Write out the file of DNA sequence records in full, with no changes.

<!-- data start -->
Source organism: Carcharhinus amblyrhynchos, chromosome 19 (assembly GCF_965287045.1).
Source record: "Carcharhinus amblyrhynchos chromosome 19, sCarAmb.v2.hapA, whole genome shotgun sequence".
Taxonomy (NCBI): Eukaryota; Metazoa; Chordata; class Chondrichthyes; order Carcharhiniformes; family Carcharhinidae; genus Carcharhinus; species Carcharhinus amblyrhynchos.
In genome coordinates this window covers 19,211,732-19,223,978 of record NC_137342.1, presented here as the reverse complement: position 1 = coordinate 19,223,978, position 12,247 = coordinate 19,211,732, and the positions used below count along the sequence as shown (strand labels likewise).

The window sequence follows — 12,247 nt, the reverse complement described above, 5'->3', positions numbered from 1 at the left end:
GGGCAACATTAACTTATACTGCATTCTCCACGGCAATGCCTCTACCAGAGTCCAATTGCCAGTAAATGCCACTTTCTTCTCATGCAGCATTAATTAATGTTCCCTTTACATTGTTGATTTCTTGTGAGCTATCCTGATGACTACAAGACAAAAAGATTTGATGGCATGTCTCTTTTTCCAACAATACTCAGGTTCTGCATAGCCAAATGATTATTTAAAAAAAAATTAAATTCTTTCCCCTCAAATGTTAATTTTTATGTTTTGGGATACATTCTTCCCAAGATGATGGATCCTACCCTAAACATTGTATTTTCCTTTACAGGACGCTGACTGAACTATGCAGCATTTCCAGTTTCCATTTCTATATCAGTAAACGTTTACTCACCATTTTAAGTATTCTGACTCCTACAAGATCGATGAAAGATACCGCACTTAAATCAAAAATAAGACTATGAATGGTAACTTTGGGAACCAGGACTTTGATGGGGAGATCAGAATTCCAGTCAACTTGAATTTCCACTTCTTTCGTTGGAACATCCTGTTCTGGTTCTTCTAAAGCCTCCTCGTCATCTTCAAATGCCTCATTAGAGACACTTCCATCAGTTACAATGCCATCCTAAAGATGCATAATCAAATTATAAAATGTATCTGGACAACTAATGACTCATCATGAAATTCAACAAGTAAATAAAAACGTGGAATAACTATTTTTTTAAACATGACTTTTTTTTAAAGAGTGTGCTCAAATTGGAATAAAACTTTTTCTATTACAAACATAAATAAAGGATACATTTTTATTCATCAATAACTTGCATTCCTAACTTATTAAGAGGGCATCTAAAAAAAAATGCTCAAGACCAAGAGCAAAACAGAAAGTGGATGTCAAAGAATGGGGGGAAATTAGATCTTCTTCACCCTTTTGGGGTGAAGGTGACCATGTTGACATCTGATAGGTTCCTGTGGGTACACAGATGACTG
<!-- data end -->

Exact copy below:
Source organism: Carcharhinus amblyrhynchos, chromosome 19 (assembly GCF_965287045.1).
Source record: "Carcharhinus amblyrhynchos chromosome 19, sCarAmb.v2.hapA, whole genome shotgun sequence".
Taxonomy (NCBI): Eukaryota; Metazoa; Chordata; class Chondrichthyes; order Carcharhiniformes; family Carcharhinidae; genus Carcharhinus; species Carcharhinus amblyrhynchos.
In genome coordinates this window covers 19,211,732-19,223,978 of record NC_137342.1, presented here as the reverse complement: position 1 = coordinate 19,223,978, position 12,247 = coordinate 19,211,732, and the positions used below count along the sequence as shown (strand labels likewise).

The window sequence follows — 12,247 nt, the reverse complement described above, 5'->3', positions numbered from 1 at the left end:
GGGCAACATTAACTTATACTGCATTCTCCACGGCAATGCCTCTACCAGAGTCCAATTGCCAGTAAATGCCACTTTCTTCTCATGCAGCATTAATTAATGTTCCCTTTACATTGTTGATTTCTTGTGAGCTATCCTGATGACTACAAGACAAAAAGATTTGATGGCATGTCTCTTTTTCCAACAATACTCAGGTTCTGCATAGCCAAATGATTATTTAAAAAAAAATTAAATTCTTTCCCCTCAAATGTTAATTTTTATGTTTTGGGATACATTCTTCCCAAGATGATGGATCCTACCCTAAACATTGTATTTTCCTTTACAGGACGCTGACTGAACTATGCAGCATTTCCAGTTTCCATTTCTATATCAGTAAACGTTTACTCACCATTTTAAGTATTCTGACTCCTACAAGATCGATGAAAGATACCGCACTTAAATCAAAAATAAGACTATGAATGGTAACTTTGGGAACCAGGACTTTGATGGGGAGATCAGAATTCCAGTCAACTTGAATTTCCACTTCTTTCGTTGGAACATCCTGTTCTGGTTCTTCTAAAGCCTCCTCGTCATCTTCAAATGCCTCATTAGAGACACTTCCATCAGTTACAATGCCATCCTAAAGATGCATAATCAAATTATAAAATGTATCTGGACAACTAATGACTCATCATGAAATTCAACAAGTAAATAAAAACGTGGAATAACTATTTTTTTAAACATGACTTTTTTTTAAAGAGTGTGCTCAAATTGGAATAAAACTTTTTCTATTACAAACATAAATAAAGGATACATTTTTATTCATCAATAACTTGCATTCCTAACTTATTAAGAGGGCATCTAAAAAAAAATGCTCAAGACCAAGAGCAAAACAGAAAGTGGATGTCAAAGAATGGGGGGAAATTAGATCTTCTTCACCCTTTTGGGGTGAAGGTGACCATGTTGACATCTGATAGGTTCCTGTGGGTACACAGATGACTG